Free from the pressure a known movie critic must feel, I have the luxury to muse over what an average person sees in a movie or book. I know it’s not necessarily what a critic or scholar sees.
My husband and I saw Noah together. After the movie, I asked him what he thought.
“I liked it,” he said.
“I’m still processing,” was my response.
Even after being married 34 years, my husband and I remain two very different people and what we see in a movie reflects that variety.
Even after eons of being connected together by the same (relatively the same) belief system, Christians can perceive artistic endeavors in a multitude of legitimate ways.
For my husband and I, the movie Noah exhibits some of that marital “soup” theme we have going on—a combination of some very good things and some very bad things, but all the ingredients are tended by a God who is “Top Chef.”
Watching Noah had an interesting affect on our relationship.
When we entered the theater, we were still tense from a fight we had engaged in almost 12 hours before. In a black humor, I thought about how God was probably not any madder or pained by the people of the earth pre-flood than I was with my husband at that point.
After seeing the movie Noah, my husband and I wanted to forgive each other and be more understanding of each other’s individual needs.
As we viewed on screen the all-encompassing DEPRAVITY OF MANKIND being depicted, (including every form of oppression of man, beast, and nature), it dawned on us that we were sickened at the idea of even contributing a fragment of oppression against each other. We knew we could move beyond our offended selves and back into each other’s loving arms again.
Even though the portrayal of the movie story Noah is critiqued as flawed (if considered to be the Bible story Noah), I was certain that I could forgive my husband’s thoughtless words (the trigger of our fight) after I saw the movie version. My willingness to forgive was not caught up in the “biblical accuracy” of the film but the impact on my senses of the on-screen rendition (versus a paper and ink version I read in the Bible.) I needed to see a timely reminder of how evil loves to “separate relationships” even when they are a God-ordained unity.
So many of the fights I hold onto in life are petty and keep me from living a more authentic and God propelled life. Watching the movie, I “heard” how my life was GOOD (in comparison to Noah’s.) In the literal sense, I was not being swept away by a flood or crushed by the unbiblical Rock Angels! In the spiritual realm, I “saw” brief images of a God who loves and watches over me, and He went to great lengths to preserve what is GOOD. Whether intended by the director or not, the experience of viewing the movie Noah affirmed this in me. I was re- motivated to preserve, within my power, all that is God-good (which includes more than just nature) and not fight and destroy as much.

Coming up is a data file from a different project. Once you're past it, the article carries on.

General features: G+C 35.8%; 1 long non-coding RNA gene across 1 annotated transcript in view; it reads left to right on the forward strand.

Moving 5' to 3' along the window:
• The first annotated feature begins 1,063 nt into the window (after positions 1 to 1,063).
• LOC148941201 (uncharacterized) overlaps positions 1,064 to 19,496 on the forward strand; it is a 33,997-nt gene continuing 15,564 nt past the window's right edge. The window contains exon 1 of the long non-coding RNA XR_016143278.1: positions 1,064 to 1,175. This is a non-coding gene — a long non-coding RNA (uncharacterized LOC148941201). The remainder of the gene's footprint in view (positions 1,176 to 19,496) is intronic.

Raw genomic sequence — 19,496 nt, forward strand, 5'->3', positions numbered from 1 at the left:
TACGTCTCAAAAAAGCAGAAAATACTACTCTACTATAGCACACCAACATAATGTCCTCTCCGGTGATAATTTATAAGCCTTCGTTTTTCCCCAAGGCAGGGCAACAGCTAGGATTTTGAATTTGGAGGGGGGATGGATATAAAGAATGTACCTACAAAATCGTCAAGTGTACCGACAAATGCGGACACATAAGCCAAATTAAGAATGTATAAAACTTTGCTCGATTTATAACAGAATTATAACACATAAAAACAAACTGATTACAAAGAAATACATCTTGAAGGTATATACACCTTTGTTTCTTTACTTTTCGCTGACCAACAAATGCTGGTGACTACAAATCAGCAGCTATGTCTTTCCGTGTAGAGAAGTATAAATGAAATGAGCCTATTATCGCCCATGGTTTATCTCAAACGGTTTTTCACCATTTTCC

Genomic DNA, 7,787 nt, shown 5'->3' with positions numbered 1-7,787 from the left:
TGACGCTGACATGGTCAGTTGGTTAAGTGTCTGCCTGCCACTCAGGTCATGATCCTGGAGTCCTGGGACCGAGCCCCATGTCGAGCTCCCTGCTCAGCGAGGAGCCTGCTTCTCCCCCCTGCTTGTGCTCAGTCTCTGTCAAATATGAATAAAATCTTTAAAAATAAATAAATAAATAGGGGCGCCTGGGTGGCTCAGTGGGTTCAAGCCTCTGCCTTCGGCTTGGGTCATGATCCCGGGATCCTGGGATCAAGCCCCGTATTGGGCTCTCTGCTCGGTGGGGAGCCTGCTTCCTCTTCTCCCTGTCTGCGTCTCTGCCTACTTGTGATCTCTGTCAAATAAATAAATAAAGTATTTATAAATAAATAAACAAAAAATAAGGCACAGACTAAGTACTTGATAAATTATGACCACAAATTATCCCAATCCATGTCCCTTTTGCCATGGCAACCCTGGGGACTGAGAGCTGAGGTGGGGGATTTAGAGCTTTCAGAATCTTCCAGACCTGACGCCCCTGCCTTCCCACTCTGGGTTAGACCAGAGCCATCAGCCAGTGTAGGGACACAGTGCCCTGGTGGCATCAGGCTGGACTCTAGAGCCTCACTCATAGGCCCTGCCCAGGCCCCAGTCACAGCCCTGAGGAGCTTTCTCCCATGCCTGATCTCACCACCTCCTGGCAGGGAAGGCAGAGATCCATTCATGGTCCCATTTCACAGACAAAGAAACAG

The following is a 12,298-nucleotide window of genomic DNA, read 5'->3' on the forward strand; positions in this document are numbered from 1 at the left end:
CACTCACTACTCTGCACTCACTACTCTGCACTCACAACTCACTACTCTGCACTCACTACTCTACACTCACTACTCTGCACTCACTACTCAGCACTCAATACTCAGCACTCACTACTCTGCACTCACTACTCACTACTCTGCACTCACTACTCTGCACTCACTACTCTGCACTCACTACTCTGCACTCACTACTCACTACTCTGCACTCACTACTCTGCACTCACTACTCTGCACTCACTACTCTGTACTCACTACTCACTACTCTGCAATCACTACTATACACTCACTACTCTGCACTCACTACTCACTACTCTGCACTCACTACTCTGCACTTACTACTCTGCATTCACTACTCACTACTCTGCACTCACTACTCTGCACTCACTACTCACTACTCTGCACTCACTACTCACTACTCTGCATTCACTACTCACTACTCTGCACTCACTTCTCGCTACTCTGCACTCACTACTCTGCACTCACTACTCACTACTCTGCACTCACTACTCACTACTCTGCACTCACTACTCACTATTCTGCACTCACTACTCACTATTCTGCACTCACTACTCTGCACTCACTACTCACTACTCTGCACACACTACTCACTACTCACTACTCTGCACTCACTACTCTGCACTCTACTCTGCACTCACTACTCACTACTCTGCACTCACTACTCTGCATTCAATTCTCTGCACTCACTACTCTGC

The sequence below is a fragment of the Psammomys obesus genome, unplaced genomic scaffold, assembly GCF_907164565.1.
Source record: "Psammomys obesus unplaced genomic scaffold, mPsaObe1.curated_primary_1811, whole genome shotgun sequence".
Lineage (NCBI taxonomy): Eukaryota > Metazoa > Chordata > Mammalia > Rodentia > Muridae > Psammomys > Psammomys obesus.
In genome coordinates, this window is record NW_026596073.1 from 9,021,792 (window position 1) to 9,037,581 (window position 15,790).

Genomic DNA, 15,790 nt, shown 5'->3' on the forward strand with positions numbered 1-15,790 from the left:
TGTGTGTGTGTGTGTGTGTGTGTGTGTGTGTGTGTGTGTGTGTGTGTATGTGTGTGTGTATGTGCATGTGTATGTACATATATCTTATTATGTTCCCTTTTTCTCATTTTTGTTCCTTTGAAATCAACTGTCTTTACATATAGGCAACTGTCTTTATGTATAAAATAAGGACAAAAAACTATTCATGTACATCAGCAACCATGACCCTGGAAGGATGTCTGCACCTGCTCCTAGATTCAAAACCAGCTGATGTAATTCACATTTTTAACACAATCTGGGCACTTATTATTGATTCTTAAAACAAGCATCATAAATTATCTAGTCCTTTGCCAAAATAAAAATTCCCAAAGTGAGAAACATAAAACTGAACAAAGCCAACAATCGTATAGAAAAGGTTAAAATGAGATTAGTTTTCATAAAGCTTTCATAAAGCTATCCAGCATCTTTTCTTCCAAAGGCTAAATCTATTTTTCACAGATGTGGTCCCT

After seeing the upheavals of family life depicted in Noah, my husband felt he could practice making better choices and learn to be more content and affirming. (He had been allowing overall discontent and negativity to prevail to the point where he thought he always needed more than he had. NOTHING was satisfactory.)
Strike one for the individual impact the experience of seeing the movie Noah had on our minds.
Then there was the aptly portrayed “will of God thing” in Noah. The very “thing” we wrestle with a lot. Like the movie characters, sometimes my husband and I KNOW “God’s will” for us (be faithful to each other) and sometimes we do not, (should we hire out-side management for our office?) Sometimes, like the characters in Noah, we pray for God to answer and He is silent, or He is obscure. We have shared this “God’s will” dilemma as a couple just as Noah and his wife seemed to have endured—sometimes with opposing views, and sometimes united, but always predominately striving for God’s will.
Strike two for Noah.
Then there is the overall message we took from Noah.
To us, the “rank and file” viewers, the movie seemed to be overtly saying…
“DESPITE depravity, catastrophe, and muddled ideas about the “will of God,” humans—married people—can still survive and choose to do right. We won’t always see nor do the correct “right” at first, but with God’s help, we will get the “right” picture and do better.”
Strike three for Noah.
Did the movie Noah strike out? It depends on what is “out” or “in” as categorized in the viewer’s mind. As we are “many viewers”, we should be graciously able to understand this.
For us, the movie Noah struck a chord.
It was a chord that needed mending, and so we did.
In the end, whether Noah is a “trick” that the producer intended or a religiously misguided promotion pulled off on me, I know that God’s ability to function and bring His good will into my life has never been constrained by those “mortal” ingredients. If it is the devil that has quoted scriptures for his purposes, then it is my God who is still sitting with the trump card.
And God will play that card… as He “plays” with me every day…through His word, nature, family, world events, church, artistry, depravity, chaos…
All of it is mortal “soup” of which God is the Eternal Top Chef.